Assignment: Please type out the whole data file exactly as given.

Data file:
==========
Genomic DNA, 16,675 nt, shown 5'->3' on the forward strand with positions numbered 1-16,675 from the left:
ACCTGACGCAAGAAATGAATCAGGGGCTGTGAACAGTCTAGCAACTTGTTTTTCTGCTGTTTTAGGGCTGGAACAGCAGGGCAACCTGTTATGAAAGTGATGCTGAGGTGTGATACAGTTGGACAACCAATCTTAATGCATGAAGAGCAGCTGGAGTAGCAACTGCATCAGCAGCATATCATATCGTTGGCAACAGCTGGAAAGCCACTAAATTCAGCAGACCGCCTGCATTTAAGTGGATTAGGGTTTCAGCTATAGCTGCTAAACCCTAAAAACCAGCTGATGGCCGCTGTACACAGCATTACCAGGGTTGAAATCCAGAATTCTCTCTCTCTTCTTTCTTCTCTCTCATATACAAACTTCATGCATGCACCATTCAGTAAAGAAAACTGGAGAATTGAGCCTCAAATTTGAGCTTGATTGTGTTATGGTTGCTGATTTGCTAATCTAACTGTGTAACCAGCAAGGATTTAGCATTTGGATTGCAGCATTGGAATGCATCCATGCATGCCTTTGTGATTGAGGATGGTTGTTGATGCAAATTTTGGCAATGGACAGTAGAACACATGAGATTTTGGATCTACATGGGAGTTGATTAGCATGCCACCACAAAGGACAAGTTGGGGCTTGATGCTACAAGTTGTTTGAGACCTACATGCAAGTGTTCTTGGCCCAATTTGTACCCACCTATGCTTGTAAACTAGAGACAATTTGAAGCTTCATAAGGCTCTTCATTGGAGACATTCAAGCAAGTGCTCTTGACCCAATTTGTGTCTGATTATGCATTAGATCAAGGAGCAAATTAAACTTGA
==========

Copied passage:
Genomic DNA, 16,675 nt, shown 5'->3' on the forward strand with positions numbered 1-16,675 from the left:
ACCTGACGCAAGAAATGAATCAGGGGCTGTGAACAGTCTAGCAACTTGTTTTTCTGCTGTTTTAGGGCTGGAACAGCAGGGCAACCTGTTATGAAAGTGATGCTGAGGTGTGATACAGTTGGACAACCAATCTTAATGCATGAAGAGCAGCTGGAGTAGCAACTGCATCAGCAGCATATCATATCGTTGGCAACAGCTGGAAAGCCACTAAATTCAGCAGACCGCCTGCATTTAAGTGGATTAGGGTTTCAGCTATAGCTGCTAAACCCTAAAAACCAGCTGATGGCCGCTGTACACAGCATTACCAGGGTTGAAATCCAGAATTCTCTCTCTCTTCTTTCTTCTCTCTCATATACAAACTTCATGCATGCACCATTCAGTAAAGAAAACTGGAGAATTGAGCCTCAAATTTGAGCTTGATTGTGTTATGGTTGCTGATTTGCTAATCTAACTGTGTAACCAGCAAGGATTTAGCATTTGGATTGCAGCATTGGAATGCATCCATGCATGCCTTTGTGATTGAGGATGGTTGTTGATGCAAATTTTGGCAATGGACAGTAGAACACATGAGATTTTGGATCTACATGGGAGTTGATTAGCATGCCACCACAAAGGACAAGTTGGGGCTTGATGCTACAAGTTGTTTGAGACCTACATGCAAGTGTTCTTGGCCCAATTTGTACCCACCTATGCTTGTAAACTAGAGACAATTTGAAGCTTCATAAGGCTCTTCATTGGAGACATTCAAGCAAGTGCTCTTGACCCAATTTGTGTCTGATTATGCATTAGATCAAGGAGCAAATTAAACTTGA